The artists in this section, at least, are having fun with the concept. Frenz and Milgrom are rendering this ghostly figures dripping with ethereal glory, having them swirl up from malleable energy like djinns. Sharen adds an extra layer to this otherworldly quality, giving the figures a fuschia-purple glow that lights up the rest of the characters in the dark room with an eerie glow. The coloring dips a little too hard into early Photoshop gradients and lighting, but gives these characters an almost action figure-like quality that feels so indicative of this era. I like it. There’s a few more dramatic developments in this plotline. The key reveal is that the illusions are created by a captive Scarlet Witch, in a genuinely shocking scene that shows her captured in some kind of stasis pod. The implications that this was a collaborative effort from her and Tony Stark are super interesting but don’t do a whole lot for this issue in question. Earlier, however, Scarlet Witch seemed to take an interest in Crimson Curse, who reveals her name as Aerika Harkness, a family name that should be familiar to recent MCU fans. There is a lot of unfortunate usage of the word Gypsy thrown around which dates this comic big-time. That, coupled with the fact that we still seem no closer to this unknown ancient threat is a little frustrating, and almost feels like DeFalco is padding the series out somewhat.
Back to the A-Plot (which is unfortunately tangled up in these flashes to the Avengers basement), the Ant-Family have shrunk down into Mainframe’s armor to deploy the armor into a sort of recovery mode that will take it to the nearest Stark satellite, recover it’s memory and form a new body. Cassie and Scott are similar enough personalities that they have bounce off each other well with fun dialogue. Frenz and Milgrom also have them adventuring through some very sleek sci-fi trappings. It almost feels like a cyberpunk version of Ditko’s Dark Dimension, with lots of abstract shapes and lines forming sporadically appearing platforms. The environments push this chaotic feel just enough that they are interesting without being too confusing.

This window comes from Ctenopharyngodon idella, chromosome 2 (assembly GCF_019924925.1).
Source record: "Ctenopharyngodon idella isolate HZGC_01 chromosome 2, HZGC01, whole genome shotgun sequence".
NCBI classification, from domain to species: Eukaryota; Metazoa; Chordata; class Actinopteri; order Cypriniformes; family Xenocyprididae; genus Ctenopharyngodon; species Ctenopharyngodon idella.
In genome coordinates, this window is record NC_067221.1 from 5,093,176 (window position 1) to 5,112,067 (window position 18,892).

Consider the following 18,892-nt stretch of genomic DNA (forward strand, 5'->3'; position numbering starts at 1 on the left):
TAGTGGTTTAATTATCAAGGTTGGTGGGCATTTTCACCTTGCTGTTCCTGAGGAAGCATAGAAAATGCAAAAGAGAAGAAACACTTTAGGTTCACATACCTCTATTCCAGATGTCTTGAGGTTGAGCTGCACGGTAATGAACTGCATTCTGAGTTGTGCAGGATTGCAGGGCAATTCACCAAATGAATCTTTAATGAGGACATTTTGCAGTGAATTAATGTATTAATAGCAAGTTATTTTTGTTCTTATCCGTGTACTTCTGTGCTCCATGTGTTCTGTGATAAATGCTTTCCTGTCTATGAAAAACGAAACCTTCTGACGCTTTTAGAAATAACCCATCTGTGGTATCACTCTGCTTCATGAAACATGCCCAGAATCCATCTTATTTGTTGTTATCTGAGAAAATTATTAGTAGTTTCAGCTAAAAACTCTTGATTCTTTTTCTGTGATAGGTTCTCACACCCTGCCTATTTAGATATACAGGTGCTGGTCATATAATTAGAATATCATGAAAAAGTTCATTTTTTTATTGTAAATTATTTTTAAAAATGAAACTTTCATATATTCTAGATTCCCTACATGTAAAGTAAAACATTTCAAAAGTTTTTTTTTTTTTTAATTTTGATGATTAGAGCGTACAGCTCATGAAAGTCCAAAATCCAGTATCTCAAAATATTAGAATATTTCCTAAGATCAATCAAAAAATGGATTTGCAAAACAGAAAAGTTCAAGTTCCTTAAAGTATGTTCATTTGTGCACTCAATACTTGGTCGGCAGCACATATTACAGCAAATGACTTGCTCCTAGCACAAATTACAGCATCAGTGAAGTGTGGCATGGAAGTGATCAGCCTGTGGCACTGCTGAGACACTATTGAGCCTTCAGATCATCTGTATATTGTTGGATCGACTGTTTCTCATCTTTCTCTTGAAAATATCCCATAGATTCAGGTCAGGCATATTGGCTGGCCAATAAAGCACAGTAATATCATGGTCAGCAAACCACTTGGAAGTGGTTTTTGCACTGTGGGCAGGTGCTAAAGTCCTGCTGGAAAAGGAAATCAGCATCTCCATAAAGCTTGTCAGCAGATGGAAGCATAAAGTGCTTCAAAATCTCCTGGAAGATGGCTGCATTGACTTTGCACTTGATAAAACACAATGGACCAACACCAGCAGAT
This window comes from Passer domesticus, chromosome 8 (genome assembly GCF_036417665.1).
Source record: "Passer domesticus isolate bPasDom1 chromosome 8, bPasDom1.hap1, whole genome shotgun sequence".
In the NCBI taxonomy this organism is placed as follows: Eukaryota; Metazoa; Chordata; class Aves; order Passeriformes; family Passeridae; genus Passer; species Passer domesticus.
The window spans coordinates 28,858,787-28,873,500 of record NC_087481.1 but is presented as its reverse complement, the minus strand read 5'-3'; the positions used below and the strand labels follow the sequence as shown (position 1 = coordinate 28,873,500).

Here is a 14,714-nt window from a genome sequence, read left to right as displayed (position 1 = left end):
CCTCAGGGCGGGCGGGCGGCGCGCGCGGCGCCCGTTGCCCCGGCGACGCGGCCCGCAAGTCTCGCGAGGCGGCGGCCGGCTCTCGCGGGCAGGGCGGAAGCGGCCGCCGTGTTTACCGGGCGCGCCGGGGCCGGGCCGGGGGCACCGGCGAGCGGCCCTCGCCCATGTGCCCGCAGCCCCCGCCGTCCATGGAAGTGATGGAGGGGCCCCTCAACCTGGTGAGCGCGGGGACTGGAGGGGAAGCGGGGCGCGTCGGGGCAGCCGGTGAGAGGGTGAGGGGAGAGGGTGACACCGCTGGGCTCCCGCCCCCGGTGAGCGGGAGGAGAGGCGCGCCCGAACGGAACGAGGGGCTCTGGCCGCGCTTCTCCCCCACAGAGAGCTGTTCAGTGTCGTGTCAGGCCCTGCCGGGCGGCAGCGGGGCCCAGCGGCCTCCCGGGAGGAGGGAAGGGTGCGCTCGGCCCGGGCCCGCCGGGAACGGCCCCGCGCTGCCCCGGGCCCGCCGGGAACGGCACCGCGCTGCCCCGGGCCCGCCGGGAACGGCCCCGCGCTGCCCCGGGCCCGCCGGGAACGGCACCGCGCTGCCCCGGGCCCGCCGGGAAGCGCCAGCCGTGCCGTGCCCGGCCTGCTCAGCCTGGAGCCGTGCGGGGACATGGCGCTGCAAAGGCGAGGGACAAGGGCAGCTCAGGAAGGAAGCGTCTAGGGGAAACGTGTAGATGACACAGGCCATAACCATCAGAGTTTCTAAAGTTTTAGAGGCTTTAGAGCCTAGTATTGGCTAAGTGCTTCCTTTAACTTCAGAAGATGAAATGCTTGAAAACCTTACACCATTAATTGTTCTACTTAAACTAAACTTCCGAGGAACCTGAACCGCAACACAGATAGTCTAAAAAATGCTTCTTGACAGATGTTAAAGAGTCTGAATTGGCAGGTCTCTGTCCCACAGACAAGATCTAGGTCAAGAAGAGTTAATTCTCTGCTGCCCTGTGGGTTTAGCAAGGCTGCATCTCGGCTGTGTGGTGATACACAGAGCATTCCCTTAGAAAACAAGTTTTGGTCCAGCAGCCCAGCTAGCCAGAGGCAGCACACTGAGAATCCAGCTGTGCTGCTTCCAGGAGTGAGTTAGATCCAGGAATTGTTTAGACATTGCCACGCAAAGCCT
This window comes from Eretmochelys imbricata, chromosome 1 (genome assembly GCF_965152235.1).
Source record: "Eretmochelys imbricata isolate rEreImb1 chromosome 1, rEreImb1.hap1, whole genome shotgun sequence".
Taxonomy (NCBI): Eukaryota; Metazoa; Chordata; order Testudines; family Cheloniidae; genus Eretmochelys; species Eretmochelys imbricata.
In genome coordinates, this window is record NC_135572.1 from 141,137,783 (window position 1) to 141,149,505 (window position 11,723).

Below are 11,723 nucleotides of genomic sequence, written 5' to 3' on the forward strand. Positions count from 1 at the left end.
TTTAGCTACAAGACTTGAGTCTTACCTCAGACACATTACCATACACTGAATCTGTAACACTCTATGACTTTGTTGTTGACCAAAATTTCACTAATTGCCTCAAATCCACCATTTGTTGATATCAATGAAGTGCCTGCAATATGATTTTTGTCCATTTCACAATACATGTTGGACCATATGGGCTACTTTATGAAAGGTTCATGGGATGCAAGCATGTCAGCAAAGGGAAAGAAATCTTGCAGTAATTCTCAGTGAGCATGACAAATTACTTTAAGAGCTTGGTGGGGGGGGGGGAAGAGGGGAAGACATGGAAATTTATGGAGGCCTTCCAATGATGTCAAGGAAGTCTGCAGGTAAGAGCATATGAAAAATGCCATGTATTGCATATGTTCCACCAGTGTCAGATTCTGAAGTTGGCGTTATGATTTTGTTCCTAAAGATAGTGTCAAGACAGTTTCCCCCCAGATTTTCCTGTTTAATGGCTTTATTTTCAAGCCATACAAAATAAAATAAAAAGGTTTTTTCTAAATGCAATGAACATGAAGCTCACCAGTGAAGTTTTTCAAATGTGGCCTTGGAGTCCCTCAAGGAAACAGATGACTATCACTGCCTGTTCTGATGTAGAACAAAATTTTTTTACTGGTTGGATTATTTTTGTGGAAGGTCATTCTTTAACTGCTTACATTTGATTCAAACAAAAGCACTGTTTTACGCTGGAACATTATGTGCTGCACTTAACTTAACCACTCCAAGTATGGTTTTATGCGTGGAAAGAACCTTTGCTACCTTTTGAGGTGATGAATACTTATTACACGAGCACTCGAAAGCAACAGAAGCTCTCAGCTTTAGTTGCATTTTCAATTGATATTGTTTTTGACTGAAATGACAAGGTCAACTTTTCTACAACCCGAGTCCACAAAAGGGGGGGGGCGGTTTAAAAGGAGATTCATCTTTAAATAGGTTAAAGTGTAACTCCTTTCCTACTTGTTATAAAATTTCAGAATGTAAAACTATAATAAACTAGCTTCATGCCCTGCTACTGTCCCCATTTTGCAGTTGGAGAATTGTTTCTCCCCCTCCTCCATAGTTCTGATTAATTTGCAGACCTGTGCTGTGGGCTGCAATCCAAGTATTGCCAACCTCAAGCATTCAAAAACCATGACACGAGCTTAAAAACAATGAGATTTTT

In the end, Cassie manages to talk to Mainframe’s essence in a genuinely cute scene, and the pair manage to launch the armor and themselves into space to a Stark satellite. Tension is created one more time as the pair worry whether they will run out of oxygen before another Mainframe is built, which keeps readers invested right until the last moment. Mainframe is rebuilt, however, in a scene that takes place over two largely silent pages, with robot arms assembling the armor skeleton first before finishing it off with a fresh coat of paint. It’s a very satisfying assembly moment in which Frenz and Milgrom get to flex just how much thought they’ve put into this character design, and Novak goes ham on machine sound effects, like an ever-present VVVVMMMMMM and lots of KLKT, KLACK and VRRTs. It’s a nice little finishing moment, despite being hampered by the constant switching back and forth between plots, and I’m glad to see Mainframe back and able to finally bare his artificial soul to his teammates.